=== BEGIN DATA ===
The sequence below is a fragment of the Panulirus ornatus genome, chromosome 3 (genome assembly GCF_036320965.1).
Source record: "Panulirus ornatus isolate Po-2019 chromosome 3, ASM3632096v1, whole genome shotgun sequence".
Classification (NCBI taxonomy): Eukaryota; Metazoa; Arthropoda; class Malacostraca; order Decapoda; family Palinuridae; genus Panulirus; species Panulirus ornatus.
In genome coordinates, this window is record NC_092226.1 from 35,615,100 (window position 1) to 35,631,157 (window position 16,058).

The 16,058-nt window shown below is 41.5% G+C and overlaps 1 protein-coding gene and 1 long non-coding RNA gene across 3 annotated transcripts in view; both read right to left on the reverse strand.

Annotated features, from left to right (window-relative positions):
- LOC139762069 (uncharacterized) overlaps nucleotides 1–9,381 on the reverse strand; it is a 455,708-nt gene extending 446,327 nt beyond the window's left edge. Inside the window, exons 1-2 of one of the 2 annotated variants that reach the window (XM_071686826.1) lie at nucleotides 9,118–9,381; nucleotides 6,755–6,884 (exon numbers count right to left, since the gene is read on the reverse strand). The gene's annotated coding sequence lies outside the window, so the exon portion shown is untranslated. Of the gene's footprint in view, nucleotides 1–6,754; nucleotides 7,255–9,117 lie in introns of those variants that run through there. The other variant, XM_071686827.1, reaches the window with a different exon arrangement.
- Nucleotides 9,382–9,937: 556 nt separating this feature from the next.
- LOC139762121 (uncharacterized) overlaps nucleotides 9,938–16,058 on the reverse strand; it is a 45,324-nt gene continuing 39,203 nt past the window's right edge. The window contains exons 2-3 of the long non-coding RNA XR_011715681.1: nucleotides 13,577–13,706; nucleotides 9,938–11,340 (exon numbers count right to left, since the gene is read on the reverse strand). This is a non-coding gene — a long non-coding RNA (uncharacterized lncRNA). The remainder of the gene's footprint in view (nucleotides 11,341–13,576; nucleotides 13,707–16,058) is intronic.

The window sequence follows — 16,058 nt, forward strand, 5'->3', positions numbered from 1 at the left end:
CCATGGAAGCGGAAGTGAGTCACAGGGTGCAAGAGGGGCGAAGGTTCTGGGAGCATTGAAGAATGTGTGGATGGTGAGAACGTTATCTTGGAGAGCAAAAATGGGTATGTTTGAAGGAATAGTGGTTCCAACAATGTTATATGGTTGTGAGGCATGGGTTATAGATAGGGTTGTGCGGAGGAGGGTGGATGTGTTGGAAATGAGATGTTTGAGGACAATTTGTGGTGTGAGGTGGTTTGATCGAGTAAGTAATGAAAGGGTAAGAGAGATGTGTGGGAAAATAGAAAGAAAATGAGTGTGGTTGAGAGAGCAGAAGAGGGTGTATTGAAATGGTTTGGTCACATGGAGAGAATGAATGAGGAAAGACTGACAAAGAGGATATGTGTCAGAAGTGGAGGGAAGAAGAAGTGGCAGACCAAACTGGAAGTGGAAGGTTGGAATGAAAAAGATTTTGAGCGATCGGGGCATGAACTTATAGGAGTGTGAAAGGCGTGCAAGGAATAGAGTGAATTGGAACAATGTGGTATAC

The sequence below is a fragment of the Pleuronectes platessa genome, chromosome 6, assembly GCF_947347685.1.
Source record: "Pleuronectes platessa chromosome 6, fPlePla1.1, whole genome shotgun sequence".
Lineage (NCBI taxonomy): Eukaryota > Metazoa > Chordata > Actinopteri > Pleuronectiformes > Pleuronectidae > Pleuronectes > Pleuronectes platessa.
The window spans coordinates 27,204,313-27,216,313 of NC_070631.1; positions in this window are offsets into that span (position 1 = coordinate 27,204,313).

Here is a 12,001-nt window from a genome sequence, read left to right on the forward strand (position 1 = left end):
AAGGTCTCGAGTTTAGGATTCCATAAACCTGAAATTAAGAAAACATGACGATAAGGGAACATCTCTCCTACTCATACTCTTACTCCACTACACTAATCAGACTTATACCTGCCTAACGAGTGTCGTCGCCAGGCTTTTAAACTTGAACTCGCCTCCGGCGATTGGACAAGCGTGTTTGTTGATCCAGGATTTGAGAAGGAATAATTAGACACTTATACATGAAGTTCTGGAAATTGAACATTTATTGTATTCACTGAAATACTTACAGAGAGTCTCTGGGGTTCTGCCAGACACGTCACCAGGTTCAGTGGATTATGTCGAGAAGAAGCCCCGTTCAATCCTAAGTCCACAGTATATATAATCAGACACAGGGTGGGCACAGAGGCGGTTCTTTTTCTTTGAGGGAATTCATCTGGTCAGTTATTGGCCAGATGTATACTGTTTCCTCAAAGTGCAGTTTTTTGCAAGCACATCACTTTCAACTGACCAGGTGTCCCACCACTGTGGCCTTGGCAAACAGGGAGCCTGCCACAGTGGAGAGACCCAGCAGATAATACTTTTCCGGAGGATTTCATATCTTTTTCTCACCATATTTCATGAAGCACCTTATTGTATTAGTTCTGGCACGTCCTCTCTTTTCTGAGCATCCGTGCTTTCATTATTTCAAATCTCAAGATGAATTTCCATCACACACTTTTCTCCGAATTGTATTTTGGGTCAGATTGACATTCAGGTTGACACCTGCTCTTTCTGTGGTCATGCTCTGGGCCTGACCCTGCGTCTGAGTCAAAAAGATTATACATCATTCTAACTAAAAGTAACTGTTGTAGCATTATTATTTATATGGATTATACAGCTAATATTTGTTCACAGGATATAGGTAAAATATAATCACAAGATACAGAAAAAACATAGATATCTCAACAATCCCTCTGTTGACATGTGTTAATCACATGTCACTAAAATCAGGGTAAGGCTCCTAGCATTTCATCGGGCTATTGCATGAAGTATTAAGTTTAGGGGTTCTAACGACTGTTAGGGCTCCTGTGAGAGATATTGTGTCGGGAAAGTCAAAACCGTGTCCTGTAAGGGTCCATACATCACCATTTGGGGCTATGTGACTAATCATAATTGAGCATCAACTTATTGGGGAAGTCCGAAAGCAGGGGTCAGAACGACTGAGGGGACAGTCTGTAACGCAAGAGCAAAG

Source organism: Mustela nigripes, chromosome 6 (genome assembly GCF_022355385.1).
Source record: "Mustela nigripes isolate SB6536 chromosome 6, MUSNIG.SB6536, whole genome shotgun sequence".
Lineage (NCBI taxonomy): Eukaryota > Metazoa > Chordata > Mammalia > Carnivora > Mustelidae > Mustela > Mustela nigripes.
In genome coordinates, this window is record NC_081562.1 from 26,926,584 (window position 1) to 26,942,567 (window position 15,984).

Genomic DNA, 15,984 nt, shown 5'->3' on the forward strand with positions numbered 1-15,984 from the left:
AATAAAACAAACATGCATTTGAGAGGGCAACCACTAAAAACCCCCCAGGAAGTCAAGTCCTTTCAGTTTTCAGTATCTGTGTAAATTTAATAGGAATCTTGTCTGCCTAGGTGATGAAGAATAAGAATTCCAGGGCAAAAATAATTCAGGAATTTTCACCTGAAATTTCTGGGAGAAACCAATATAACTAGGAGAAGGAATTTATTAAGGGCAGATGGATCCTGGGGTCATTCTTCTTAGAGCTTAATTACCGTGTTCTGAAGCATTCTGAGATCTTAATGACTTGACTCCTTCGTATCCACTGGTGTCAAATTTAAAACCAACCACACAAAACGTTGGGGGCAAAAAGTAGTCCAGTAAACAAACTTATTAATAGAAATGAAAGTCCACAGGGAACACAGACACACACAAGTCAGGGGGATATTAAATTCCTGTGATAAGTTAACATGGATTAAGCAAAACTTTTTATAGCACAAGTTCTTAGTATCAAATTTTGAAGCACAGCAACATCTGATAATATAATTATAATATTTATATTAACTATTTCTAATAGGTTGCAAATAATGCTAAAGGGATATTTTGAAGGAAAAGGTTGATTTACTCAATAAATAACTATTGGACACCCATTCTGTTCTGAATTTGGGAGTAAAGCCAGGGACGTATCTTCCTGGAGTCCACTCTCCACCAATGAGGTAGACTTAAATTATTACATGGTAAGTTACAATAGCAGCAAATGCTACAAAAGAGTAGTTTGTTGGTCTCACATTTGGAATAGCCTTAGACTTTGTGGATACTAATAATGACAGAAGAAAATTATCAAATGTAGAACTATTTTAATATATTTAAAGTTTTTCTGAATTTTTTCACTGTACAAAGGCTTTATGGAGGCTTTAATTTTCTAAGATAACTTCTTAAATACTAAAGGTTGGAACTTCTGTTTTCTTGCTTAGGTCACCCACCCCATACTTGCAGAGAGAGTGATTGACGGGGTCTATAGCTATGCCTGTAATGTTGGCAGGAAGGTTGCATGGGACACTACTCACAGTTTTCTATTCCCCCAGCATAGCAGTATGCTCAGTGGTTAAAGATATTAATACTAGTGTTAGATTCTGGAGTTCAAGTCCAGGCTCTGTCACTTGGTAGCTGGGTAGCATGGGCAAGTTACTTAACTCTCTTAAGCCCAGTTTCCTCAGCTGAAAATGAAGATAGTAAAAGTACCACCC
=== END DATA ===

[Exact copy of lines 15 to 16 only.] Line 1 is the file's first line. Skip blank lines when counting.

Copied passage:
The window spans coordinates 27,204,313-27,216,313 of NC_070631.1; positions in this window are offsets into that span (position 1 = coordinate 27,204,313).

Here is a 12,001-nt window from a genome sequence, read left to right on the forward strand (position 1 = left end):